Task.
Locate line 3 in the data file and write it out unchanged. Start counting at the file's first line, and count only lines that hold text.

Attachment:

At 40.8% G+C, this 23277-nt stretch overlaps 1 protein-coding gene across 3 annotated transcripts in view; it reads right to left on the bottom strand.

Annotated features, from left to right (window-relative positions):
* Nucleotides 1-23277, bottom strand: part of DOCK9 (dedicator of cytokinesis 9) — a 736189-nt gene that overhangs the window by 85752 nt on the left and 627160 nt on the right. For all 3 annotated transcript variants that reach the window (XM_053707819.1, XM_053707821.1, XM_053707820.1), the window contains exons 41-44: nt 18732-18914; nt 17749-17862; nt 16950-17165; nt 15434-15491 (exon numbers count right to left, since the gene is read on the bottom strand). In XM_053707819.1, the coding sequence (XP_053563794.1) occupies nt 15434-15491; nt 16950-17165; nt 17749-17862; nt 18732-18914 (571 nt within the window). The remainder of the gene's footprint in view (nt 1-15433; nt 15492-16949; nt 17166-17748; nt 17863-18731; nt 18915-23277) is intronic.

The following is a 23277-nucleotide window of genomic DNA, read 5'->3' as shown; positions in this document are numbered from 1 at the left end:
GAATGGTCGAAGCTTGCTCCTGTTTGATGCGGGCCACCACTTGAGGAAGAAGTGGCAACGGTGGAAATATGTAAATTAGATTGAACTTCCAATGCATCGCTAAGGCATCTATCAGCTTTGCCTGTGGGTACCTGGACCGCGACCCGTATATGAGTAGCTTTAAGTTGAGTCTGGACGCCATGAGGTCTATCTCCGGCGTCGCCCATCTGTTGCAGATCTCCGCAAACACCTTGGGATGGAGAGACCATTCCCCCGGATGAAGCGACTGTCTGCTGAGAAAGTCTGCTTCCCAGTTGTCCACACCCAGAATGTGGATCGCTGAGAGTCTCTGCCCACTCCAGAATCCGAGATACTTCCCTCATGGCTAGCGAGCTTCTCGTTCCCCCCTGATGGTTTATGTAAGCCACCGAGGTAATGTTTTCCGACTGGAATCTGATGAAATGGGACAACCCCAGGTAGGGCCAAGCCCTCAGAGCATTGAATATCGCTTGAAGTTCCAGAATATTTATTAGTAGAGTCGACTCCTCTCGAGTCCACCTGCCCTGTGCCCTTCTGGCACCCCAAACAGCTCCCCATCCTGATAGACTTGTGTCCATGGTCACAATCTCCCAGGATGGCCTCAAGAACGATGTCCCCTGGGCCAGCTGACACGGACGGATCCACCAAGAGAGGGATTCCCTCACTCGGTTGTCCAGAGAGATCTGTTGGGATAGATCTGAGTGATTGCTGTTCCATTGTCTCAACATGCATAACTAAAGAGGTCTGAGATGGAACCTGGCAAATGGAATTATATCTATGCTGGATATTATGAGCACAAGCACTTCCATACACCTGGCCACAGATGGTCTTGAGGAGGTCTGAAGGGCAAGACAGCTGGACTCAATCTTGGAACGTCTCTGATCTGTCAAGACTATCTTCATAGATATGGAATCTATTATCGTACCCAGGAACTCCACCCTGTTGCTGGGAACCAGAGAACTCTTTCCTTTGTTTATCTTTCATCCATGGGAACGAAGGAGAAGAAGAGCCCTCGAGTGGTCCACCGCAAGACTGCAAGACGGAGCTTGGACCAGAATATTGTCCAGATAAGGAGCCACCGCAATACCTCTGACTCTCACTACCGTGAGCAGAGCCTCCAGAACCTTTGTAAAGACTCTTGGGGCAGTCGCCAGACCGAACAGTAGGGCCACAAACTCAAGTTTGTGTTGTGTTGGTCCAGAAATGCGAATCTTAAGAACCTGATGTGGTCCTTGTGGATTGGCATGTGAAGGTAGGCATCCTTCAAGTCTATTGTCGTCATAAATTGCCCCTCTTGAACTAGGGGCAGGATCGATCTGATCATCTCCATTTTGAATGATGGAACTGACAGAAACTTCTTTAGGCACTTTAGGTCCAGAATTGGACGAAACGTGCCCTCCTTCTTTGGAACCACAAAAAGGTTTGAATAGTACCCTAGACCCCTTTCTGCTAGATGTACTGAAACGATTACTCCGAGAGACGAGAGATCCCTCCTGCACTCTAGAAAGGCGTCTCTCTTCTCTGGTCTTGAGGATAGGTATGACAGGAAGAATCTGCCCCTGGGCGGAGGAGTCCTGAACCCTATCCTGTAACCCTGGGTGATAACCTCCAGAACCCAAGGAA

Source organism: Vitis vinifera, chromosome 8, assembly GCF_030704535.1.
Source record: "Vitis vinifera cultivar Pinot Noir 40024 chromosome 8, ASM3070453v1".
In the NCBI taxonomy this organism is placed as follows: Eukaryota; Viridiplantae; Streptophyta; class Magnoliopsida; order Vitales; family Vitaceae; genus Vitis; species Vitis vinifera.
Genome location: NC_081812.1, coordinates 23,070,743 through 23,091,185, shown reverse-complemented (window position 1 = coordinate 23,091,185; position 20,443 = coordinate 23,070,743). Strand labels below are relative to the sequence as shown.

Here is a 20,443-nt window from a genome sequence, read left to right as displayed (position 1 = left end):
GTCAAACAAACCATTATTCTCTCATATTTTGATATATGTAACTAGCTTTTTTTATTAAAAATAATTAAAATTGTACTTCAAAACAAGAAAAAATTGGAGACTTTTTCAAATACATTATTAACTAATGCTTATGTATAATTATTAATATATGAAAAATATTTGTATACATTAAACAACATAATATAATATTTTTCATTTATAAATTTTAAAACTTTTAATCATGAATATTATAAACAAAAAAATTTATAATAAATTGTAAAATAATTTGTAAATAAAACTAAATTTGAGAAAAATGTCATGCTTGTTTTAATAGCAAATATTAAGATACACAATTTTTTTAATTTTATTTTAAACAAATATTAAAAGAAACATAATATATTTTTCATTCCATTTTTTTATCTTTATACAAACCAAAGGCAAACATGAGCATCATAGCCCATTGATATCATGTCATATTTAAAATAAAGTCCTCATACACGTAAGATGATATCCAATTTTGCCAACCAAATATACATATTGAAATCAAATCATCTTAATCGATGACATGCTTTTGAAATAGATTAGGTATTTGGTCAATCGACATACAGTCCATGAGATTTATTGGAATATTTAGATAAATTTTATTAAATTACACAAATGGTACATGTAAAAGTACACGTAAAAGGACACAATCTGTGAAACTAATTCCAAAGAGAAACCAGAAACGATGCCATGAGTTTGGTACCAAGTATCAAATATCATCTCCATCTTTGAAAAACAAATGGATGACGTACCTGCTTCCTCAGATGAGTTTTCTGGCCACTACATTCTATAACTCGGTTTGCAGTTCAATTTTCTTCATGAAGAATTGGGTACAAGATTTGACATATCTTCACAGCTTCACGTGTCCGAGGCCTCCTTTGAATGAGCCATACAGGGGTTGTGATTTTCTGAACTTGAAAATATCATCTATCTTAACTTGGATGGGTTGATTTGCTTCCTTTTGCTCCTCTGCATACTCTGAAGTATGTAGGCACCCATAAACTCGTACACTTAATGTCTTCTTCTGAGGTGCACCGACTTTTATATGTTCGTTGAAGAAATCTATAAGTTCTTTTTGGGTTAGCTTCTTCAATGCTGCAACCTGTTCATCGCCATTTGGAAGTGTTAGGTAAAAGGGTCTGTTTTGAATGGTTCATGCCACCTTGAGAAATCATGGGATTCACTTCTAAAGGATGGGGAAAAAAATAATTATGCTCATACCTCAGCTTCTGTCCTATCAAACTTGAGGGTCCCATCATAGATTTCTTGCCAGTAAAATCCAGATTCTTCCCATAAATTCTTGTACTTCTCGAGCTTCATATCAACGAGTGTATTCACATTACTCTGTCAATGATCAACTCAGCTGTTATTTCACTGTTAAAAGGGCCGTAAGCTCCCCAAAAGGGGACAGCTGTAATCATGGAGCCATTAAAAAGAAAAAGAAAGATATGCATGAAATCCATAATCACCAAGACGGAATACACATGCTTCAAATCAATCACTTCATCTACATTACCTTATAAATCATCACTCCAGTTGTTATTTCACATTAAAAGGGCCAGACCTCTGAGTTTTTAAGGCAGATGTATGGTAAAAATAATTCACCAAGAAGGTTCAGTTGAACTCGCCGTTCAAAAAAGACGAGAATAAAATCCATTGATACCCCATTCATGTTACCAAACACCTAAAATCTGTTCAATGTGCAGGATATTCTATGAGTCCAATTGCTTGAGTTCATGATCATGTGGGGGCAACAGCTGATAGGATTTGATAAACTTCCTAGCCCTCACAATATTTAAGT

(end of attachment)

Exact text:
* Nucleotides 1-23277, bottom strand: part of DOCK9 (dedicator of cytokinesis 9) — a 736189-nt gene that overhangs the window by 85752 nt on the left and 627160 nt on the right. For all 3 annotated transcript variants that reach the window (XM_053707819.1, XM_053707821.1, XM_053707820.1), the window contains exons 41-44: nt 18732-18914; nt 17749-17862; nt 16950-17165; nt 15434-15491 (exon numbers count right to left, since the gene is read on the bottom strand). In XM_053707819.1, the coding sequence (XP_053563794.1) occupies nt 15434-15491; nt 16950-17165; nt 17749-17862; nt 18732-18914 (571 nt within the window). The remainder of the gene's footprint in view (nt 1-15433; nt 15492-16949; nt 17166-17748; nt 17863-18731; nt 18915-23277) is intronic.